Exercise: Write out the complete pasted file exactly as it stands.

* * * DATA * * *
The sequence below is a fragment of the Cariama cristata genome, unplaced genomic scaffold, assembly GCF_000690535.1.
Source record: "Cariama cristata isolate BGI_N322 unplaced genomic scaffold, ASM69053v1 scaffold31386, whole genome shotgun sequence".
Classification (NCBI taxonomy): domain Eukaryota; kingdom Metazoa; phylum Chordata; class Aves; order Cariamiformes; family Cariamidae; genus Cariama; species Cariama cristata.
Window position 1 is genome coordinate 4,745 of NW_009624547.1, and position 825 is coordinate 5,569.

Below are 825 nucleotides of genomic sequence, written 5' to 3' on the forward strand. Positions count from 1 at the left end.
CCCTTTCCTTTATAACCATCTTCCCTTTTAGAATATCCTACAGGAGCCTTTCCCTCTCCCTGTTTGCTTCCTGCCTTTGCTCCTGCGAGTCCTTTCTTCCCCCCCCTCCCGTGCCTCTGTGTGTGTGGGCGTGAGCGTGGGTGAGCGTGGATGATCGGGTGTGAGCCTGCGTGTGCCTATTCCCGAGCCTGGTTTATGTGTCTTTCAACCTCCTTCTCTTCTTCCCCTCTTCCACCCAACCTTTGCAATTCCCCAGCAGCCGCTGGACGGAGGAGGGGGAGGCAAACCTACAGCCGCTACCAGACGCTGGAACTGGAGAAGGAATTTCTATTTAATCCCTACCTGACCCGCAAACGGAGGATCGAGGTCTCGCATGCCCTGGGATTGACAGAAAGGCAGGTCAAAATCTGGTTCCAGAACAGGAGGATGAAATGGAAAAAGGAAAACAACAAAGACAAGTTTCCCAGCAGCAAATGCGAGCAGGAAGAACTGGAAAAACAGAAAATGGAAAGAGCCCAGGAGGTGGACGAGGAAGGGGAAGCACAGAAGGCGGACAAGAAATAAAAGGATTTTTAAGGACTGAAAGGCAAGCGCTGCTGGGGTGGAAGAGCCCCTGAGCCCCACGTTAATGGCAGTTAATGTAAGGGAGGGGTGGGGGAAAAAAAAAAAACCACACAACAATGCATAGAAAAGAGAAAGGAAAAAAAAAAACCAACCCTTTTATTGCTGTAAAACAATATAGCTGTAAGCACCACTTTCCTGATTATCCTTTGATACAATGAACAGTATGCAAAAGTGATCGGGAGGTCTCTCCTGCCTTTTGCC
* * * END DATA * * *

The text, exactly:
The sequence below is a fragment of the Cariama cristata genome, unplaced genomic scaffold, assembly GCF_000690535.1.
Source record: "Cariama cristata isolate BGI_N322 unplaced genomic scaffold, ASM69053v1 scaffold31386, whole genome shotgun sequence".
Classification (NCBI taxonomy): domain Eukaryota; kingdom Metazoa; phylum Chordata; class Aves; order Cariamiformes; family Cariamidae; genus Cariama; species Cariama cristata.
Window position 1 is genome coordinate 4,745 of NW_009624547.1, and position 825 is coordinate 5,569.

Below are 825 nucleotides of genomic sequence, written 5' to 3' on the forward strand. Positions count from 1 at the left end.
CCCTTTCCTTTATAACCATCTTCCCTTTTAGAATATCCTACAGGAGCCTTTCCCTCTCCCTGTTTGCTTCCTGCCTTTGCTCCTGCGAGTCCTTTCTTCCCCCCCCTCCCGTGCCTCTGTGTGTGTGGGCGTGAGCGTGGGTGAGCGTGGATGATCGGGTGTGAGCCTGCGTGTGCCTATTCCCGAGCCTGGTTTATGTGTCTTTCAACCTCCTTCTCTTCTTCCCCTCTTCCACCCAACCTTTGCAATTCCCCAGCAGCCGCTGGACGGAGGAGGGGGAGGCAAACCTACAGCCGCTACCAGACGCTGGAACTGGAGAAGGAATTTCTATTTAATCCCTACCTGACCCGCAAACGGAGGATCGAGGTCTCGCATGCCCTGGGATTGACAGAAAGGCAGGTCAAAATCTGGTTCCAGAACAGGAGGATGAAATGGAAAAAGGAAAACAACAAAGACAAGTTTCCCAGCAGCAAATGCGAGCAGGAAGAACTGGAAAAACAGAAAATGGAAAGAGCCCAGGAGGTGGACGAGGAAGGGGAAGCACAGAAGGCGGACAAGAAATAAAAGGATTTTTAAGGACTGAAAGGCAAGCGCTGCTGGGGTGGAAGAGCCCCTGAGCCCCACGTTAATGGCAGTTAATGTAAGGGAGGGGTGGGGGAAAAAAAAAAAACCACACAACAATGCATAGAAAAGAGAAAGGAAAAAAAAAAACCAACCCTTTTATTGCTGTAAAACAATATAGCTGTAAGCACCACTTTCCTGATTATCCTTTGATACAATGAACAGTATGCAAAAGTGATCGGGAGGTCTCTCCTGCCTTTTGCC